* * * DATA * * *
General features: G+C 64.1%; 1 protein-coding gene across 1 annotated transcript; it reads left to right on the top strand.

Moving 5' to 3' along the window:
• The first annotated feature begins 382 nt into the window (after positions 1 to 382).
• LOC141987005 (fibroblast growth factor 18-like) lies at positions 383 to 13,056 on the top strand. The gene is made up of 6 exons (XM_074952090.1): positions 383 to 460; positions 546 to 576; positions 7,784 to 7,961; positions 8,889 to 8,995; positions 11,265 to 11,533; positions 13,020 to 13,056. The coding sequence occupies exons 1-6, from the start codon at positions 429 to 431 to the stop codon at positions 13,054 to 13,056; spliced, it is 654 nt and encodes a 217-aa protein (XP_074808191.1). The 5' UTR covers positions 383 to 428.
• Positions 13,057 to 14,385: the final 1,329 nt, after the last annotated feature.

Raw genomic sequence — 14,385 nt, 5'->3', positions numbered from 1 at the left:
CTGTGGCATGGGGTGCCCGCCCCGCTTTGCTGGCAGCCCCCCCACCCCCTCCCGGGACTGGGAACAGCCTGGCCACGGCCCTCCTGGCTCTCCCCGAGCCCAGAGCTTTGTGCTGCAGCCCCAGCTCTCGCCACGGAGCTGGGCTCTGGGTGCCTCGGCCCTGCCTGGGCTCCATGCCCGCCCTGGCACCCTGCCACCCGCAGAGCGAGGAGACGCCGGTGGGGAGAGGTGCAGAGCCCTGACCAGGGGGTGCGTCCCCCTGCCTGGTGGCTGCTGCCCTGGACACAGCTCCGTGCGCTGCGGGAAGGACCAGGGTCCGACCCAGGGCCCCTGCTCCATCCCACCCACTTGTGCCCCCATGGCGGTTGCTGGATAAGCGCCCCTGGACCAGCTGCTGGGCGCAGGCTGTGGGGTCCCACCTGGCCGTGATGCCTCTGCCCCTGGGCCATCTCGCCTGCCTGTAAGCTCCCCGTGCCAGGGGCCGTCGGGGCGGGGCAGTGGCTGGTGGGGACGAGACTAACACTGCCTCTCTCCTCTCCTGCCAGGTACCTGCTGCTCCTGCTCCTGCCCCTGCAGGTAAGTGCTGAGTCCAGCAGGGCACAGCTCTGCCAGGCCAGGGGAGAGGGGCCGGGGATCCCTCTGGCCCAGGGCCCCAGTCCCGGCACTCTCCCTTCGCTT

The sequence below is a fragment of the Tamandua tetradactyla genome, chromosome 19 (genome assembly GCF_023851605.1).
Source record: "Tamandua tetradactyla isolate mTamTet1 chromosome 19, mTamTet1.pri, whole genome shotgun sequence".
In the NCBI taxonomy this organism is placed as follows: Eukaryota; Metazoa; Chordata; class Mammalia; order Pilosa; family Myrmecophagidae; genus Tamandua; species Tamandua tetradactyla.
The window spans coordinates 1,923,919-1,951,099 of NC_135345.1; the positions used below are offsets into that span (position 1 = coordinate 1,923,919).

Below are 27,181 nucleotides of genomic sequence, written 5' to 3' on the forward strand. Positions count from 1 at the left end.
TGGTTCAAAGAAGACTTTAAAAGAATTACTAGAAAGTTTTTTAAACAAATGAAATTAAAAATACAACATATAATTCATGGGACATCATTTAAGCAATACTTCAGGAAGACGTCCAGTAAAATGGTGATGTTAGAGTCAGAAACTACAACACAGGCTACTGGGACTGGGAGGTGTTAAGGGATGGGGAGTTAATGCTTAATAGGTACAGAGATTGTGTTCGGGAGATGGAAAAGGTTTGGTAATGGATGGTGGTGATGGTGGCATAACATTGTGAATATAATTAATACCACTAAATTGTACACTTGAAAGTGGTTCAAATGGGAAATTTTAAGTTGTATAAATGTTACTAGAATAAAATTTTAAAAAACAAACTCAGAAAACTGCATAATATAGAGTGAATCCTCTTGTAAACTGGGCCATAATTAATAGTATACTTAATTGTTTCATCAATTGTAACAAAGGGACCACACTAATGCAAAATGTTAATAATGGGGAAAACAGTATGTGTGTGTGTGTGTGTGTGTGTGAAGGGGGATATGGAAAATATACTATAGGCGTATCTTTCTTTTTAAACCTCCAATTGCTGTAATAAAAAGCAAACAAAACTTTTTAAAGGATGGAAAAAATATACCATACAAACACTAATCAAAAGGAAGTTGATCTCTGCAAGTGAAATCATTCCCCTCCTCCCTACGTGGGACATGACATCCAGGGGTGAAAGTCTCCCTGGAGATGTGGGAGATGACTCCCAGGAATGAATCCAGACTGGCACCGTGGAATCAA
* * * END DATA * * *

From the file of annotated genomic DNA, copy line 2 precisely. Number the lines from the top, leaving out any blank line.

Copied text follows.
Moving 5' to 3' along the window: